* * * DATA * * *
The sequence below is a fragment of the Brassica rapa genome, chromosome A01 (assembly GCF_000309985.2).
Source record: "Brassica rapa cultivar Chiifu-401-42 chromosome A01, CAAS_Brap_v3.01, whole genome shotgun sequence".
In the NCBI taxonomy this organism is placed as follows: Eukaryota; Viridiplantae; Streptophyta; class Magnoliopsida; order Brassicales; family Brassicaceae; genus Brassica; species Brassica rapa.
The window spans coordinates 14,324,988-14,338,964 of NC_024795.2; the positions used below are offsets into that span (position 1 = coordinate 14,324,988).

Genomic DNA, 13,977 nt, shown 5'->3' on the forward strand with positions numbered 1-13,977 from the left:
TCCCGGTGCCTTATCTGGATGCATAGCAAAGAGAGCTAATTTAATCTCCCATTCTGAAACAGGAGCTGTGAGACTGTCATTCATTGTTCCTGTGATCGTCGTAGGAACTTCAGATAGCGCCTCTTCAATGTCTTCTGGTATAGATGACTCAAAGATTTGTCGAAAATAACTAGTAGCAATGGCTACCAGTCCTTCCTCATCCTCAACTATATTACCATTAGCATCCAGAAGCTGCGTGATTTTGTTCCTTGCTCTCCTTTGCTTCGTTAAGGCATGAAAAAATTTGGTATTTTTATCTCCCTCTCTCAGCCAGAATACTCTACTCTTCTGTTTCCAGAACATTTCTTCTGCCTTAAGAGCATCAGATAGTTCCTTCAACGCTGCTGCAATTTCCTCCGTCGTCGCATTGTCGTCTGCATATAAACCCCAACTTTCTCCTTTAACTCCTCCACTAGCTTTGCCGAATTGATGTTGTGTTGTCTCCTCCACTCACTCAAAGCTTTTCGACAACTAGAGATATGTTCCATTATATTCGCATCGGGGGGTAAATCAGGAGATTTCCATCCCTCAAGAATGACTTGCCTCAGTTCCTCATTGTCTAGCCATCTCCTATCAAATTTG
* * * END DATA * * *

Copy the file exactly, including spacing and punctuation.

The sequence below is a fragment of the Brassica rapa genome, chromosome A01 (assembly GCF_000309985.2).
Source record: "Brassica rapa cultivar Chiifu-401-42 chromosome A01, CAAS_Brap_v3.01, whole genome shotgun sequence".
In the NCBI taxonomy this organism is placed as follows: Eukaryota; Viridiplantae; Streptophyta; class Magnoliopsida; order Brassicales; family Brassicaceae; genus Brassica; species Brassica rapa.
The window spans coordinates 14,324,988-14,338,964 of NC_024795.2; the positions used below are offsets into that span (position 1 = coordinate 14,324,988).

Genomic DNA, 13,977 nt, shown 5'->3' on the forward strand with positions numbered 1-13,977 from the left:
TCCCGGTGCCTTATCTGGATGCATAGCAAAGAGAGCTAATTTAATCTCCCATTCTGAAACAGGAGCTGTGAGACTGTCATTCATTGTTCCTGTGATCGTCGTAGGAACTTCAGATAGCGCCTCTTCAATGTCTTCTGGTATAGATGACTCAAAGATTTGTCGAAAATAACTAGTAGCAATGGCTACCAGTCCTTCCTCATCCTCAACTATATTACCATTAGCATCCAGAAGCTGCGTGATTTTGTTCCTTGCTCTCCTTTGCTTCGTTAAGGCATGAAAAAATTTGGTATTTTTATCTCCCTCTCTCAGCCAGAATACTCTACTCTTCTGTTTCCAGAACATTTCTTCTGCCTTAAGAGCATCAGATAGTTCCTTCAACGCTGCTGCAATTTCCTCCGTCGTCGCATTGTCGTCTGCATATAAACCCCAACTTTCTCCTTTAACTCCTCCACTAGCTTTGCCGAATTGATGTTGTGTTGTCTCCTCCACTCACTCAAAGCTTTTCGACAACTAGAGATATGTTCCATTATATTCGCATCGGGGGGTAAATCAGGAGATTTCCATCCCTCAAGAATGACTTGCCTCAGTTCCTCATTGTCTAGCCATCTCCTATCAAATTTG